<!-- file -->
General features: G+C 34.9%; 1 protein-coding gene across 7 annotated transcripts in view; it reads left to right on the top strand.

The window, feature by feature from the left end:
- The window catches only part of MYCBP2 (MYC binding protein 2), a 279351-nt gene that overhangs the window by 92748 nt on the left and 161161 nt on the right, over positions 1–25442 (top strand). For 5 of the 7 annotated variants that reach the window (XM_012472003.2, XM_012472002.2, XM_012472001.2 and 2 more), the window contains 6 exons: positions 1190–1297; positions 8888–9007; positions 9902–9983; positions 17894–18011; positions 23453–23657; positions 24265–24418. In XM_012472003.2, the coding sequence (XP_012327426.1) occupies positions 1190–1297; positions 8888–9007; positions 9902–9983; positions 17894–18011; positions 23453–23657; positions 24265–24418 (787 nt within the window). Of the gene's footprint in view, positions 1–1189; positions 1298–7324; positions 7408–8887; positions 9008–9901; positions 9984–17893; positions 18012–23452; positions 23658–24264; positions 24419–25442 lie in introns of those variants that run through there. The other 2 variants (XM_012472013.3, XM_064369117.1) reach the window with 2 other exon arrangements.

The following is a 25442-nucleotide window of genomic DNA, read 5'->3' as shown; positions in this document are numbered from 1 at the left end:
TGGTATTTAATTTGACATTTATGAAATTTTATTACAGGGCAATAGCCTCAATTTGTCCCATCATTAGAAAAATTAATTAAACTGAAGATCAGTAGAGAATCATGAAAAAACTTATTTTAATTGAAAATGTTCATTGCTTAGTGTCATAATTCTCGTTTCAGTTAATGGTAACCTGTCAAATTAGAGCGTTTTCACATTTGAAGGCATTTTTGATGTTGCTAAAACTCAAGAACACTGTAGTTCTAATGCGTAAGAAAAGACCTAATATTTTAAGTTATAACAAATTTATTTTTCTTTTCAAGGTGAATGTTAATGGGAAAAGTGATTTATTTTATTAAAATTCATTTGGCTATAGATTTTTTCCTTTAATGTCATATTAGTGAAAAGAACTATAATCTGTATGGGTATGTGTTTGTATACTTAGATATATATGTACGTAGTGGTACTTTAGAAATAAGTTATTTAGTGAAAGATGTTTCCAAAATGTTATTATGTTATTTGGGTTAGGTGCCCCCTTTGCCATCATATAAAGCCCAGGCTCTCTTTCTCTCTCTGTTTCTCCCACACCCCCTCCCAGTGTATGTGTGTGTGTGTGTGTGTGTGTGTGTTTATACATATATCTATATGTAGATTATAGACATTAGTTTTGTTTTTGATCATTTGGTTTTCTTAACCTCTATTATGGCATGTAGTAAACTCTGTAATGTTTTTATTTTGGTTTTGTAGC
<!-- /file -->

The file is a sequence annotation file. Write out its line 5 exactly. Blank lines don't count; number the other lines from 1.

TGGTATTTAATTTGACATTTATGAAATTTTATTACAGGGCAATAGCCTCAATTTGTCCCATCATTAGAAAAATTAATTAAACTGAAGATCAGTAGAGAATCATGAAAAAACTTATTTTAATTGAAAATGTTCATTGCTTAGTGTCATAATTCTCGTTTCAGTTAATGGTAACCTGTCAAATTAGAGCGTTTTCACATTTGAAGGCATTTTTGATGTTGCTAAAACTCAAGAACACTGTAGTTCTAATGCGTAAGAAAAGACCTAATATTTTAAGTTATAACAAATTTATTTTTCTTTTCAAGGTGAATGTTAATGGGAAAAGTGATTTATTTTATTAAAATTCATTTGGCTATAGATTTTTTCCTTTAATGTCATATTAGTGAAAAGAACTATAATCTGTATGGGTATGTGTTTGTATACTTAGATATATATGTACGTAGTGGTACTTTAGAAATAAGTTATTTAGTGAAAGATGTTTCCAAAATGTTATTATGTTATTTGGGTTAGGTGCCCCCTTTGCCATCATATAAAGCCCAGGCTCTCTTTCTCTCTCTGTTTCTCCCACACCCCCTCCCAGTGTATGTGTGTGTGTGTGTGTGTGTGTGTGTTTATACATATATCTATATGTAGATTATAGACATTAGTTTTGTTTTTGATCATTTGGTTTTCTTAACCTCTATTATGGCATGTAGTAAACTCTGTAATGTTTTTATTTTGGTTTTGTAGC